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while searching the web for old irish locos I found this

from https://railwaywondersoftheworld.com/gswri.html

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GREAT SOUTHERN & WESTERN RAILWAY EXPRESS LOCOMOTIVE No. 365, DESIGNED BY Mr. R. COEY, LOCOMOTIVE SUPERINTENDENT

spacer.png A GUARD OF THE GREAT SOUTHERN & WESTERN RAILWAY

ROSSLARE, on the Wexford coast, answers to Fishguard. The two harbours were built at the same time as the terminals of the short sea route, but boats for Waterford and boats for Cork also start from Fishguard for those who prefer a longer sea passage.

All three ports are served by the same railway, the Great Southern & Western, Ireland’s chief system. This extends from Dublin to Queenstown, from Rosslare to Kenmare on the south coast, and, on the west coast, from Valentia to Collooney near Sligo Bay, which is fairly to the north-west of Dublin, though the line goes round by the south-west to get at it.

Inchicore, near Dublin, is the Great Southern & Western’s locomotive headquarters, and it has branch works at Limerick, for when it absorbed the Waterford & Limerick, and a reduction of expenses was provided for by removing the locomotive shops from there, the Limerick people got a clause into the Act retaining their works where they were, and thereby increased the working expenses instead of diminishing them. It owns about 300 engines, and among them are some excellent examples, powerful, serviceable, and smart, that would do credit to any company anywhere. Of its 8000 vehicles about a thousand are passenger coaches, many of them, such as are used in the Killarney express, being as good as those of the great lines in England, and none of them so bad as some of our survivals. Its carriages, like its engines and the miles of its track, number more than a third of the Irish total.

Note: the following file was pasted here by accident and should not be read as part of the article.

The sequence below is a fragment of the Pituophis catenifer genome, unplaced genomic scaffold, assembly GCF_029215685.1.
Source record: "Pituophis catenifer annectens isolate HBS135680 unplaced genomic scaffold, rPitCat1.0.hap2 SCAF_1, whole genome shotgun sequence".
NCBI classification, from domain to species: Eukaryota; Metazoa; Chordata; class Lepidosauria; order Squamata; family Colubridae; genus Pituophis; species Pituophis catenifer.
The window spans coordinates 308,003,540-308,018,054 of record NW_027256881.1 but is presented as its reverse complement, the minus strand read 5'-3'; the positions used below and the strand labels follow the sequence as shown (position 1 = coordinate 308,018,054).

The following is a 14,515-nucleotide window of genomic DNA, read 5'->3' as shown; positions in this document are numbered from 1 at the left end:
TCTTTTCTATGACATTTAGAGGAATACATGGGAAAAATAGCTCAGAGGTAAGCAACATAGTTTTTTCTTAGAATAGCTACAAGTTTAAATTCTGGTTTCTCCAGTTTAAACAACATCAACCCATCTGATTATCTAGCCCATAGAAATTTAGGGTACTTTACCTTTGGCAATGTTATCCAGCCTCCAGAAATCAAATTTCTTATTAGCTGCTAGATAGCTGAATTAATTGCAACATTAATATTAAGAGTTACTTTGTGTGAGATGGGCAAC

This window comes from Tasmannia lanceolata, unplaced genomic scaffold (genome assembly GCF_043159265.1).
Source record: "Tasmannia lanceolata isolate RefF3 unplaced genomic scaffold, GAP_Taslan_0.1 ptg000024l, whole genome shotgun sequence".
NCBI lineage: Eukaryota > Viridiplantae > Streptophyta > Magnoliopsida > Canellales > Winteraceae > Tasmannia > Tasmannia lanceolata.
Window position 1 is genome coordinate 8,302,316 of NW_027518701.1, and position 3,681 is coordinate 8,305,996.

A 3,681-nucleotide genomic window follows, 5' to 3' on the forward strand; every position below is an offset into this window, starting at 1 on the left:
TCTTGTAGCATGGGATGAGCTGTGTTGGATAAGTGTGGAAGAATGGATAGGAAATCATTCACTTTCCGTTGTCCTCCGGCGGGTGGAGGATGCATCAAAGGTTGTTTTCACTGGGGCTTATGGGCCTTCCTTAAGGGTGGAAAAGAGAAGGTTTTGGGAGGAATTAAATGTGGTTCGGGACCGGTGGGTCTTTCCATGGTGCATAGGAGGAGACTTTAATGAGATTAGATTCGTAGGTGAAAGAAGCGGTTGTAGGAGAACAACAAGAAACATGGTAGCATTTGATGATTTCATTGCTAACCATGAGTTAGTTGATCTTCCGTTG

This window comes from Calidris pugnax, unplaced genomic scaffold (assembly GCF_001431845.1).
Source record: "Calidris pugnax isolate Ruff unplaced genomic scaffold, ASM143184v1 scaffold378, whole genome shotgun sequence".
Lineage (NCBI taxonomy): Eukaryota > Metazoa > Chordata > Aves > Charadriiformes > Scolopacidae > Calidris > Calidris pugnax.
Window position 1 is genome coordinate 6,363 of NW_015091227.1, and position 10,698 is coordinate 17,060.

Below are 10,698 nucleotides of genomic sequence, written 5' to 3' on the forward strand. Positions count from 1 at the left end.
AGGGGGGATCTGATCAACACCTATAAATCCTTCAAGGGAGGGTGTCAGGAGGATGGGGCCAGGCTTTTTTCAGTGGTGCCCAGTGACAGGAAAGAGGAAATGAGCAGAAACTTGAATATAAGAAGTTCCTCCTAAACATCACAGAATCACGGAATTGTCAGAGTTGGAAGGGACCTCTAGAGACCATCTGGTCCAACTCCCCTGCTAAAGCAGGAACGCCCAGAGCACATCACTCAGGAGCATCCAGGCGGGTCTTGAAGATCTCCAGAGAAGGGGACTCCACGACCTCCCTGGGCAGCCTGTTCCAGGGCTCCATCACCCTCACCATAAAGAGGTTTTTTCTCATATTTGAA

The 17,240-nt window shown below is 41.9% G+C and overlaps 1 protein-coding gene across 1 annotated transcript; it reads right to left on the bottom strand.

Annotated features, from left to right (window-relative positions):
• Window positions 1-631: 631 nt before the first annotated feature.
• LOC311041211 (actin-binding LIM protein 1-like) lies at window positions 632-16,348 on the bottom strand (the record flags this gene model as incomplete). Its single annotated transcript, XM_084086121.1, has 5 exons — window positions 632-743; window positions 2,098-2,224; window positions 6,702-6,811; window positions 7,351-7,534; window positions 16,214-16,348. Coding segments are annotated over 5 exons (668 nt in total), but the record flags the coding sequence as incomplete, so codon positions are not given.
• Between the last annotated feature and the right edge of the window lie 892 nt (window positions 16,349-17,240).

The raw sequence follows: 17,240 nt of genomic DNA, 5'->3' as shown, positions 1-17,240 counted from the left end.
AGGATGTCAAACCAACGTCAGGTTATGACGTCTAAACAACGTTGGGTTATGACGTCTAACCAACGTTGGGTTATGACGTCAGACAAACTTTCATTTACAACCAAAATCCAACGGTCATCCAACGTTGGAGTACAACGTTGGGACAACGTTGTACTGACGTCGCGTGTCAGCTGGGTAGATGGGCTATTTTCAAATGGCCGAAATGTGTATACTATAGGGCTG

There are in Ireland about 3100 miles of railway, and of these the Great Southern & Western owns over 1100, the Great Northern and the Midland Great Western coming next with 1080 between them in almost equal shares. The English companies are beginning to take more interest in Irish matters in a practical way; not only have the Great Western gone to Rosslare, but the London & North Western have been the owners of the Dundalk & Greenore since 1873, and the Midland have an Irish section farther north.

The oldest railway in Ireland is the Dublin & Kingstown, authorised in 1831, now forming part of the Dublin & South Eastern, which also includes the once atmospheric Kingstown & Dalkey that led Brunel astray with regard to the South Devon. The Great Southern & Western was authorised as a line from Dublin to Cashel in 1844, and has grown by many amalgamations, for all Irish railways began in a small way and have had to struggle for their existence. They have to depend on passengers more than on merchandise, and the whole of them together do not carry so many passengers as the London, Tilbury & Southend, nor so many goods and minerals as the South Eastern & Chatham.

The gauge battle was just the sort of thing in which Irishmen would revel, and they chose their gauges to please themselves. The Ulster, for instance, completed twenty-five miles of the road from Belfast to Dublin on a gauge of 6 ft. 2-in, while the Drogheda, which set out from Dublin to meet the Ulster, adopted 5 ft. 2-in. When this was complained of by the Ulster company, the Irish Board of Works replied that though it looked a bit awkward, yet, as there was little chance of the intervening part being finished, it really did not matter. This airy sort of thing, however, was not quite good enough for the Ulstermen, who appealed to higher powers, with the result that Sir Charles Pasley, the Inspector-General of Railways, was requested to look into the matter of these Irish gauges. That ingenious engineer, after trying persuasion in vain, solved the difficulty arithmetically by adding up the width of gauge adopted by every Irish company, dividing the total by the number of companies, and thereby obtaining an average of 5 ft. 3-in, which thus became the Irish national gauge. Being national, it was, of course, not generally adopted, and so we have at present eleven lines of 5 ft. 3-in, and five - the Ballycastle, the Cork, Blackrock & Passage, the Londonderry & Lough Swilly, the Londonderry & Strabane, and the Ballymena & Larne - each of 3 ft, and the Listowel & Ballybunion with its mono rail without any gauge at all.

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